Cult or cult (from Latin cultus [ deorum ]; "worship of gods", from colere "to cultivate, cultivate") comprises the entirety of religious acts. The derived adjective cultic differs from the colloquial cultig , the adjective of cult status . Although cult is primarily used to denote religious or spiritual practice, the meaning in everyday language is broader and includes other types of ritualized acts. A cult is determined by three aspects: a cult object , a group of people performing the cult and a number of more or less ritualized cult acts.
In cult, the person enters a sphere that is clearly different from everyday life. People gather for ritual acts in order to get in contact with a concrete or abstract supernatural being, with the aim of getting them to be balanced or to motivate them to take a certain action. The practice of the cult requires appropriate preparation and quality, it is tied to certain places and limited to certain times. Most of the time, a cult act - such as worship or a service - follows a traditional and ritualized process, a rite .
Content of cults
Cult also includes the maintenance of the secular symbols of the cult object: its place ( sacred building , altar ), its image ( icon ) and the observance of sacred times in the form of festivals and fasts . Usually special people are entrusted with the role of maintaining tradition (e.g. priests ).
Religious function of cults
The aim of the cult is originally to increase the strength of both the cult object and its admirers. If the presence of a divine will is presupposed, then the cult on the part of man is a means of influencing this will in order to ward off impending disaster, to eliminate offenses, to turn to blessings and, moreover, to cultivate the inner connection with the divinity. Although the cult is basically the conservative element in religion, it is also the subject of efforts for a more deeply understood and more spiritually permeated piety.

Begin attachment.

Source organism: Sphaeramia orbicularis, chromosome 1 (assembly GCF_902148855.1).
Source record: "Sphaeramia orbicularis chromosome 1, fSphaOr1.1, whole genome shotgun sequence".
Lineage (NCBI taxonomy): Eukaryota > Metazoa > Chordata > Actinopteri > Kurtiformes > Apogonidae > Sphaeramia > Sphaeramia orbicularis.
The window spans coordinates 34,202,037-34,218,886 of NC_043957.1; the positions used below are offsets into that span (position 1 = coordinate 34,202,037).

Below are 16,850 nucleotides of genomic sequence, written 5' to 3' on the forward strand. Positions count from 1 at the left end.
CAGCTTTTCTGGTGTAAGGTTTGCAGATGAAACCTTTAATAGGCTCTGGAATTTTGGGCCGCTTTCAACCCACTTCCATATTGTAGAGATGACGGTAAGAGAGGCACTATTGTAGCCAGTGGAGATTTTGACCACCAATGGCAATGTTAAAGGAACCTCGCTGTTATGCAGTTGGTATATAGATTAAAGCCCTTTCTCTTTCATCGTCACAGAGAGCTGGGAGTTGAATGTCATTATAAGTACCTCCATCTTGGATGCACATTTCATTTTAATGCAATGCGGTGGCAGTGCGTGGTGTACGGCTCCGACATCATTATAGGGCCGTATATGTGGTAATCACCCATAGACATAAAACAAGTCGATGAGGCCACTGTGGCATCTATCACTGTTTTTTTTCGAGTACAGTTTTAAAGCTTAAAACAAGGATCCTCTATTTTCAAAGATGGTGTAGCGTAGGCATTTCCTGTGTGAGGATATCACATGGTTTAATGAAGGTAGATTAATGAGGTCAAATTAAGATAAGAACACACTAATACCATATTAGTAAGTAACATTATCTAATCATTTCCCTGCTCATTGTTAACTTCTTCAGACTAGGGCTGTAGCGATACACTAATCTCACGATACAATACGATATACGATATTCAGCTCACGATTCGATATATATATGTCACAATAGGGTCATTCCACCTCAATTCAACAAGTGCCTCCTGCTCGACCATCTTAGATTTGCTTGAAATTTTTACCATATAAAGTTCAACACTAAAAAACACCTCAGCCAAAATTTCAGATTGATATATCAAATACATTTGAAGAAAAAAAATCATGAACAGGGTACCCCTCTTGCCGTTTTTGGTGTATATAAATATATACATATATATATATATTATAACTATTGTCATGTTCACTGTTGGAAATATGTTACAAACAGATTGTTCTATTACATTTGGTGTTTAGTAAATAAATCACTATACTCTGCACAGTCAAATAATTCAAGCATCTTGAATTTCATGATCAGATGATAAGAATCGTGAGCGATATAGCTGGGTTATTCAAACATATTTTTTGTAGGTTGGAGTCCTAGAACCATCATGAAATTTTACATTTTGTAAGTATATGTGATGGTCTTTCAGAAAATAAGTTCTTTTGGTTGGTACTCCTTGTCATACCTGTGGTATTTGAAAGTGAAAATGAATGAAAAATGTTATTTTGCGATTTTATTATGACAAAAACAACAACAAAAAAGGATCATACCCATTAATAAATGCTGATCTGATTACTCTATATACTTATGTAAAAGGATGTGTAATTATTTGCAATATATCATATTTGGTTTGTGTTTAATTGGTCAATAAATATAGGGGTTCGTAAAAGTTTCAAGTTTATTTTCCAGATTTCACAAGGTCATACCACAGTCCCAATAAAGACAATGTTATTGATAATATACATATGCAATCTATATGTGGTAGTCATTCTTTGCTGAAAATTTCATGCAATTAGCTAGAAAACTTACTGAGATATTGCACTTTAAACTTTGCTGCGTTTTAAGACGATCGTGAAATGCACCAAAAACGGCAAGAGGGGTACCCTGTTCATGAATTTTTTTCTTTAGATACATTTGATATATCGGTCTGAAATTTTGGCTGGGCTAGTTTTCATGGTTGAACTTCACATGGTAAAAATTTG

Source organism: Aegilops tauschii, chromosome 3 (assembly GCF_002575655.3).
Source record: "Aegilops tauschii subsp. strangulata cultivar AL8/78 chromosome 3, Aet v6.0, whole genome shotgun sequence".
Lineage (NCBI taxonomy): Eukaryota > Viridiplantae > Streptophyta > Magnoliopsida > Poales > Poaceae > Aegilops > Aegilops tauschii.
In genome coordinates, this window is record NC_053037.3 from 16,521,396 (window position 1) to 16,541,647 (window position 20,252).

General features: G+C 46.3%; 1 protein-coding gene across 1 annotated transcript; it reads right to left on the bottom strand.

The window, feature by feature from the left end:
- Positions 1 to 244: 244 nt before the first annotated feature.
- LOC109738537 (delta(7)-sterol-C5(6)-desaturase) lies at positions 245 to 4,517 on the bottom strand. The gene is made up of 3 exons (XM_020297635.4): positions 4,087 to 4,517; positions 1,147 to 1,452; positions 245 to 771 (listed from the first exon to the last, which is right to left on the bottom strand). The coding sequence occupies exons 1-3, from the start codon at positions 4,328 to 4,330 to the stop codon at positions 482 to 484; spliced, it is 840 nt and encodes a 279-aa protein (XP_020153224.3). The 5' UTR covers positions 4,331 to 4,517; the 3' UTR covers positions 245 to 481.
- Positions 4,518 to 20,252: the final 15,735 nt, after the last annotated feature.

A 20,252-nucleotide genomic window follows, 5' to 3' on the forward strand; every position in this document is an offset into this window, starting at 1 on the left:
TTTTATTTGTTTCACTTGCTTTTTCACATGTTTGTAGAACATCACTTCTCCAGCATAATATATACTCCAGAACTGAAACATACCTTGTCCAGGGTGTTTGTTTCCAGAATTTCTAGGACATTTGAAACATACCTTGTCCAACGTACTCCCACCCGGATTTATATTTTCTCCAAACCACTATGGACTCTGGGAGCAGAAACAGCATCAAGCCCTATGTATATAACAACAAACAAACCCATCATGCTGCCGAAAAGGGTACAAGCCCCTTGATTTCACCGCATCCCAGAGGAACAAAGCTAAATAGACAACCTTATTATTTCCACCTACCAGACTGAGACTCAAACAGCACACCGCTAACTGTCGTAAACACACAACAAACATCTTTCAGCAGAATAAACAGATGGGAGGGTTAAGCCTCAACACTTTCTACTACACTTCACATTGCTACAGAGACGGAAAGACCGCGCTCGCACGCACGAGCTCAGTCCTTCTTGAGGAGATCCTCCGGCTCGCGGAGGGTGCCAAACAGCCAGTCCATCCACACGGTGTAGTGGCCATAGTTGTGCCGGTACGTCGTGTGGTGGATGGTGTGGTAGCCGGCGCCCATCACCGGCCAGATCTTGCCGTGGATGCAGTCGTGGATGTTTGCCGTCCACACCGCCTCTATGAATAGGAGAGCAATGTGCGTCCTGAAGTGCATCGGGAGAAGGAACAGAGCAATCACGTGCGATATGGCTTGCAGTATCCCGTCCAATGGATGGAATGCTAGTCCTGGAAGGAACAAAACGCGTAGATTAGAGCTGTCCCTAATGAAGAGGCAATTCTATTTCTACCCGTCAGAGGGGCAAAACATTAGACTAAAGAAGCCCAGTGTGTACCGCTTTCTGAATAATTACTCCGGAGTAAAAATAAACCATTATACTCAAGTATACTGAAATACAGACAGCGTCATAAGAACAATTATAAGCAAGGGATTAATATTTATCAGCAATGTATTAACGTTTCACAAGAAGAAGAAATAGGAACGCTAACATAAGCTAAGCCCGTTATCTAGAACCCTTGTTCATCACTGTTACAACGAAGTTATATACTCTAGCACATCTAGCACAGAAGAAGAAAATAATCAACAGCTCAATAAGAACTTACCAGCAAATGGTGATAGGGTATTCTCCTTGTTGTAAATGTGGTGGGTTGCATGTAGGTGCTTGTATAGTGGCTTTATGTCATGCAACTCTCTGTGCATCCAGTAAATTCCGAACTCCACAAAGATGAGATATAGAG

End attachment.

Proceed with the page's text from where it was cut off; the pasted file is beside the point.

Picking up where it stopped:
Social function of cults
Cult acts have an important task for the religious community , especially for the social cohesion of religious groups , as well as for the sacral legitimation of secular rule , as it was done in the ancient oriental kingdoms. Cults such as the Dionysia and the Panathenaia were also of great importance for the self-representation of ancient Athens and other city-states .
Cult activities such as processions and dances, sporting competitions, communicative ceremonies (hugging), cultic food and drink, symbolic objects (candles etc.) create a basis for community. An intellectual ritual such as a sermon or a panegyric (a ceremonial speech or an artistic lecture) can also be added.
Religious rites of passage (birth, admission into the adult community, marriage, motherhood, death) serve to confirm and assure belonging to the community.
The practice of a cult is subject to widely accepted norms. Conventions governing the proper clothing , food , holiday rules, the membership and acceptance, etc. The presence of foreign worship communities through migration can lead to conflicts that on the one hand due to large differences in religious practices tolerance challenge, on the other hand weld together the cults.
Economic aspects of cults
In antiquity, ritual festivals were often combined with pilgrimages and trade fair-like events, and were of great economic importance comparable to that of today's tourism . The Ionian Panegyris took place annually on the island of Delos and attracted large crowds of pilgrims. The consecration gifts were hoarded there in the treasure house of Apollo . This temple treasure evolved into a bank that lent money at interest. The relatively insignificant island thus became a duty-free hub for goods traffic in the Aegean Sea . The Sanctuary of Apollo ensured the invulnerability of the treasure and the stream of pilgrims ensured the island's relative independence in the Hellenistic era.
Cults (though also in connection with central, norm-setting authorities and with the state tax collection) were of great importance for the implementation of the money economy . Initially, money is only trusted if it is cultic. As in the efficiency of the gods, one also trusts in that of money without being able to fully understand it. According to Bernhard Laum , the money economy has its origin less in the general ceremonial meaning and sacralization of money, but in the concrete act of reward within the framework of the temple cults through the obolòs .
- Friedrich Schlette , Dieter Kaufmann (ed.): Religion and cult in prehistoric and early historical times . Academy, Berlin 1989, ISBN 3-05-000662-5 .
- Alfred Bertholet , Hans von Campenhausen : Dictionary of Religions (= Kröner's pocket edition . Volume 125). Edited by Kurt Goldammer . 3rd, revised and supplemented edition. Kröner, Stuttgart 1976, ISBN 3-520-12503-X .
- Michael Rostovtzeff : Social and economic history of the Hellenistic world. Volume 1. Reprographic reprint of the 1955 edition. Darmstadt 1998, p. 178.
- Christoph Deutschmann : Capitalism, Religion and Entrepreneurship: An Unorthodox View. In the S. (Ed.): The social power of money. Leviathan special issue 21, 2002, pp. 85–108, here: p. 85.
- Felix Brandl: From the emergence of money to secure the currency: The theories of Bernhard Laum and Wilhelm Gerloff on the genesis of money. Springer Gabler, Wiesbaden 2015.